Words of healing, hope at Catholic Charismatic Conference

Photo Caption: “Jesus knows where we need to be healed,” said Father Paul Burak, one of the speakers at the July 30-31 Catholic Charismatic Renewal Conference in Peoria.

By: By Jennifer Willems

In a world that moves quickly, constantly and with a great deal of noise, the concept of healing can be puzzling.

“Healing often is not instant. It is a long-term process,” Father Paul C. Burak told about 400 people who gathered last weekend at the Holiday Inn City Centre in Peoria for the 24th annual Catholic Charismatic Renewal Conference.

“Healing is slow and gentle and loving,” said the priest, who led the conference’s healing service on Saturday, July 31. “It is a slow process of being overwhelmed by the Spirit and the love of Jesus Christ.”

“The Loving Heart of Jesus” was the theme for the conference, which also included talks by John Labriola, author, radio host and founder of the Catholic Family Foundation, and a DVD presentation given by Anne, a lay apostle of Jesus Christ the Returning King. Labriola stood in for Anne, who could not attend because of illness.

Bishop Daniel R. Jenky, CSC, greeted those who attended the conference and celebrated a Mass of the Holy Spirit for them on Friday, July 30.

“Sometimes, when I’m out here and there around the diocese, I think, ‘What am I going to do to fire up this group of Catholics?’ I never have to worry about that when I’m with you,” he said. Charismatic Catholics emphasize the living presence of the Holy Spirit in the church.

In his homily, Bishop Jenky urged his listeners to be devoted to Mary, saying that she didn’t always understand what Jesus was about but was willing to follow him as a disciple as she “pondered all these things in her heart.”

“She is the one who still prays in the Spirit for and with the church,” he said.

ATTITUDES OF PRAYER
People of faith need to have an attitude — or rather, four attitudes when it comes to healing prayer, according to Father Burak. The first is an attitude of expectant faith.

“We expect Jesus to work, but Jesus knows where we need to be healed,” said the priest, who is pastor at St. Michael’s Parish in Orland Park and has been involved in Catholic Charismatic Renewal for more than 20 years.

“I might think I know what needs to happen, but Jesus knows me better than I know myself,” Father Burak explained.

The second attitude will take disciples into the Garden of Gethsemane with Jesus, who prayed, “Father, not my will but your will be done.”

The third attitude of faith that is helpful is a belief in redemptive suffering, he told his listeners, noting that this asks disciples to offer their suffering to Jesus so he can use it to redeem souls.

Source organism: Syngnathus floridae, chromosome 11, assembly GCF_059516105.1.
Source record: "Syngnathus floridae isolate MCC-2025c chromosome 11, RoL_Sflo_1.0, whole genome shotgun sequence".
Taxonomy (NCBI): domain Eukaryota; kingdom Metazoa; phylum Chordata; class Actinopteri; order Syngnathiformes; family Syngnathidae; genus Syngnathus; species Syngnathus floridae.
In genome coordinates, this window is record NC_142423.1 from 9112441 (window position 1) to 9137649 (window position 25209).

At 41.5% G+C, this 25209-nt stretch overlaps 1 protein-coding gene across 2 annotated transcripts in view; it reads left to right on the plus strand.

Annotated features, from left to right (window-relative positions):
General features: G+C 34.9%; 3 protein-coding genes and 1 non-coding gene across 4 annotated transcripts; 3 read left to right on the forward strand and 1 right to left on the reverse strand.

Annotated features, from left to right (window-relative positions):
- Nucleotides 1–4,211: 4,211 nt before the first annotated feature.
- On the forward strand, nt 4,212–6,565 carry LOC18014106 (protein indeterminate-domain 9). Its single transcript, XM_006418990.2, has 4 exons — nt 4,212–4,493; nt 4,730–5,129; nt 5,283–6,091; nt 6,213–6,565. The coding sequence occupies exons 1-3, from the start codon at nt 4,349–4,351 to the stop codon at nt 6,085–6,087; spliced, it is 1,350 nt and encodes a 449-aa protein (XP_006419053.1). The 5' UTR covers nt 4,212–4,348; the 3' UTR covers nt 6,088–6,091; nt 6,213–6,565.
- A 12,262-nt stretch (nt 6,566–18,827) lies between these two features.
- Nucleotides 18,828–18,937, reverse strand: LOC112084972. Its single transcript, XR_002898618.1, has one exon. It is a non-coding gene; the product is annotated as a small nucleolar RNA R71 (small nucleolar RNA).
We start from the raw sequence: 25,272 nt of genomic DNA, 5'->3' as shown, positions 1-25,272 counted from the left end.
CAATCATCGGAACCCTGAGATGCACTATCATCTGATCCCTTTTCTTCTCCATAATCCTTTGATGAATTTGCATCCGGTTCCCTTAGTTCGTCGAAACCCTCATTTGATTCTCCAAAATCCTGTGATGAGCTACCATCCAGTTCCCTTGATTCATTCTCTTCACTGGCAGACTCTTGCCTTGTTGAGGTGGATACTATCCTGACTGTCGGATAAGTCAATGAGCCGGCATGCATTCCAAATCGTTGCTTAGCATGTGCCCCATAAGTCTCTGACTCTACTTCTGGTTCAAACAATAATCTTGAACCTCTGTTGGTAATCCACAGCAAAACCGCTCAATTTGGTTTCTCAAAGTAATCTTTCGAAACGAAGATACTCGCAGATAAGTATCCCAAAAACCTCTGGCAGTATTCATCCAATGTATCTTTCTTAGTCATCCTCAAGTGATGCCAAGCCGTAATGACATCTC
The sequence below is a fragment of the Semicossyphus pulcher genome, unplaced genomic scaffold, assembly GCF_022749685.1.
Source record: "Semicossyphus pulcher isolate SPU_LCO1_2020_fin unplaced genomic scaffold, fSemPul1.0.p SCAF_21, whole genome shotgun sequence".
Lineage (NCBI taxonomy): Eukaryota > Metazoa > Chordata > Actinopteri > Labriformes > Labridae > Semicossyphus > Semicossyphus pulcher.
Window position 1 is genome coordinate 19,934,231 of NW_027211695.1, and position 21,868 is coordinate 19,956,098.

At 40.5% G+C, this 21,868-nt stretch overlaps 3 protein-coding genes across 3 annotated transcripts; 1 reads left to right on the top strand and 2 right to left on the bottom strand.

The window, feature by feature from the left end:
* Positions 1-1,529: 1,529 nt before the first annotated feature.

“When we offer our pain to Jesus, there is a feeling of peace,” Father Burak said, speaking from experience. He is a cancer survivor.

“It was a very scary journey, a very painful journey,” he shared. “But in spite of all I went through, I can thank Jesus for the gift of my cancer.”

What Father Burak learned is that “every moment of my life is a gift” and “I will never take any person or any experience for granted.” He also refuses to let “the busyness outside of me get inside of me.”

“Cancer taught me to be slow and quiet and to listen to Jesus,” he said, adding that he never lets anything get in the way of that prayer time.

Finally, it is not for our own sakes that healing occurs, Father Burak said.

“We must ask, ‘Heal me so I can be a better servant,'” he explained. “That’s why Jesus heals us — so we can be better servants to others.”

FORGIVENESS IS KEY
Father Burak and Labriola both agreed that forgiveness must be key in the life of a disciple.

“One of the greatest hindrances to healing is a lack of forgiveness,” Father Burak said, who noted that forgiveness is not a feeling, but an act of will.

He acknowledged that sometimes reconciliation doesn’t take place here on earth, but in heaven. “We have to leave it in the hands of Jesus.”
For Labriola, “when we have unforgiveness in our hearts, we have unforgiveness in our souls.”

Leaning on the Baltimore Catechism, he said prayer is vital to people of faith because they cannot serve the Lord unless they love him and they cannot love the Lord unless they know him.

Prayer is about relationship, he said, quoting the Catechism of the Catholic Church.

“If our prayer life is not so good, our relationship with God will not be so good,” Labriola explained. “We should never judge another person’s prayer because that means we are judging his relationship with God.”

In the end, all prayer is a gift and a grace and our cooperation with that grace allows us to open and use our gifts, he said.

In her DVD presentation, Anne, a wife and mother of six children who lives in Ireland, said Jesus is counting on us to promote renewal by allowing his grace to flow through us.

One way of increasing our holiness is by “climbing the mountain.” Jesus is at the top of that mountain, we are at the bottom, and the world is behind us, she said.

The climb is hard, but people of faith have to keep their faces turned toward Jesus and keep climbing, Anne said, noting that when things go wrong it’s usually because we’re facing the world instead of Jesus.

The sacraments, silence and prayer all help to keep us on track, she said.
Lori Harroun, the conference chairperson and a member of St. Patrick’s Church of Merna in Bloomington, said people came from as far away as the state of Wyoming to attend this year’s gathering. She said she hopes they will return home with a deeper love of Jesus and realize how much he loves them in return.

Helping to spread that message in songs of praise and worship was a diocesan charismatic choir under the direction of Mary Delgado, a member of the Spirit of Love Disciples Prayer Group at St. Edward’s Parish in Chillicothe.

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